Why Your Product’s Reputation Really Matters

Once Your Product's Reputation Is Lost, There's No Getting It Back
Once Your Product’s Reputation Is Lost, There’s No Getting It Back

As product managers we try very hard to make sure that our products have all of the features and functionality that our customers want and need. In order to get our customers to purchase our products we attempt to make our products look like the type of product that they’d be proud to own. This all seems to work pretty well with one exception. We’ve all been told that if our product’s reputation gets damaged, we can expect to see customers walking away from our product in droves. In this day and age, is this still true – does a product’s reputation really matter?

Why Does A Product’s Reputation Matter?

Yes! Product managers like to think about things that are in the here and now and this is one reason that we can become confused about why our product’s reputation is so important. A product’s reputation is built-up over time and should be viewed as a sort of insurance policy. If a crisis occurs that involves our product, its reputation can see it through the crisis.

A reputation is much more important than many of us give it credit for. A product’s reputation is how our customers make decisions about which product to purchase once they’ve already made the decision to buy. Additionally, a product’s reputation can play a key role in such areas as retaining employees (who wants to work on a product with a bad reputation?), support from the community, etc.

What Can A Product Manager Do To Improve Their Product’s Reputation?

Product managers can play a key role in developing and improving their product’s reputation. It turns out that one of the key ways that a product reputation is created is through communication with customers.

Product managers can engage the community of potential customers in order to build their product’s reputation. This allows them to demonstrate to future customers just exactly what their product stands for. It is important to realize that this communication needs to be a two-way dialog – product managers need to listen and then take action based on what they are hearing.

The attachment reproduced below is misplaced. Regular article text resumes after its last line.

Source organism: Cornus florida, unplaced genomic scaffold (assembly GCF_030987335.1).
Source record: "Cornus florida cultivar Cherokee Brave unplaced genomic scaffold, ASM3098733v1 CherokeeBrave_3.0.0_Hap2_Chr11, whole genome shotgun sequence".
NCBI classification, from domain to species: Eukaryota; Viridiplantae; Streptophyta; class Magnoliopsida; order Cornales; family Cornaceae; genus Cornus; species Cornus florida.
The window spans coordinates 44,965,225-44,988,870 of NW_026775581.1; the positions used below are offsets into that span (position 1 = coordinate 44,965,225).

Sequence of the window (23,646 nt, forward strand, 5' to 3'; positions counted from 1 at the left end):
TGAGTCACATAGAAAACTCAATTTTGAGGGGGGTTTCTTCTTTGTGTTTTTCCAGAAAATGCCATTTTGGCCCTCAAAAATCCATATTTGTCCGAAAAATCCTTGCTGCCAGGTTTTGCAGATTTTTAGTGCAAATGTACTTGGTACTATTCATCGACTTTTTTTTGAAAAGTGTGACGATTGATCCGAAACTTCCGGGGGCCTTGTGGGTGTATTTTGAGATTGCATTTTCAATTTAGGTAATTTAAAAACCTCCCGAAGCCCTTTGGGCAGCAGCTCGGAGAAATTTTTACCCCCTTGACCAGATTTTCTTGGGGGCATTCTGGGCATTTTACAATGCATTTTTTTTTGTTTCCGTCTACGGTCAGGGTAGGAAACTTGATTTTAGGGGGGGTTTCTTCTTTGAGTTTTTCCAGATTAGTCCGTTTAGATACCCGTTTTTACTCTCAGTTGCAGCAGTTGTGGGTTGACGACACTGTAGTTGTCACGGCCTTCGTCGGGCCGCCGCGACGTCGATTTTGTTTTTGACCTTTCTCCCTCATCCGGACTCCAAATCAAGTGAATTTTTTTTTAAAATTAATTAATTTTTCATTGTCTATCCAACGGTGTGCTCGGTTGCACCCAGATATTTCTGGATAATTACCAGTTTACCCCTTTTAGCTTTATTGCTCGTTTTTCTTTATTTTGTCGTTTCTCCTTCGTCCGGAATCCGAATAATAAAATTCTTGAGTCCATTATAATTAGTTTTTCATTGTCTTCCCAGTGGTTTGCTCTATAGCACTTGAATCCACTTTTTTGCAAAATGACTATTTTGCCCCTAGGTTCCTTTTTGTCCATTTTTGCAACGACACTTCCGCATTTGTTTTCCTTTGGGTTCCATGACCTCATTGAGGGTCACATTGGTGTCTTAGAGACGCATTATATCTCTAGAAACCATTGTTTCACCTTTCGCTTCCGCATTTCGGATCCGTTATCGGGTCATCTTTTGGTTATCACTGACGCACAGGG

Keep in mind that there are key areas that product managers can address in order to boost their product’s reputation. These include environmental issues such as: energy efficiency, waste, green products, and recycling.

What Does All Of This Mean For You?

It turns out that yes, even in the digital age in which we are living, a product’s reputation really does matter. Our customers are always struggling to try to decide if they should buy a product and if so, then which product they should buy. A product’s reputation is one of the most important ways that they make this decision.

Product managers play a very important role in establishing their product’s reputation. Ultimately, reputation has a great deal to do with communication and that’s where a product manager comes in. The better you do in telling your potential customers about your product’s role in such reputation enhancing areas as energy efficiency, green products, etc. the better a reputation it will have.

Product managers need to learn that a product’s reputation is not a fixed thing. Rather, it’s dynamic – always changing. This means that managing your product’s reputation is something that a product manager needs to be working on all the time. Good luck and make sure that your product’s reputation is one that you can be proud of!

– Dr. Jim Anderson
Blue Elephant Consulting –
Your Source For Real World Product Management Skills™

Question For You: What’s the first thing that a product manager should do if you inherit a product with a not so stellar reputation?

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What We’ll Be Talking About Next Time

When I was first out living on my own, the arrival of the latest copy of the yellow (and white) pages was a big deal. Since my parents had always received these huge volumes, when I got mine I felt that somehow I was now a “grown up”. Fast forward to the 21st Century and man have things changed. There still are Yellow Pages®, but is it possible that owning this product is the worst product management job ever?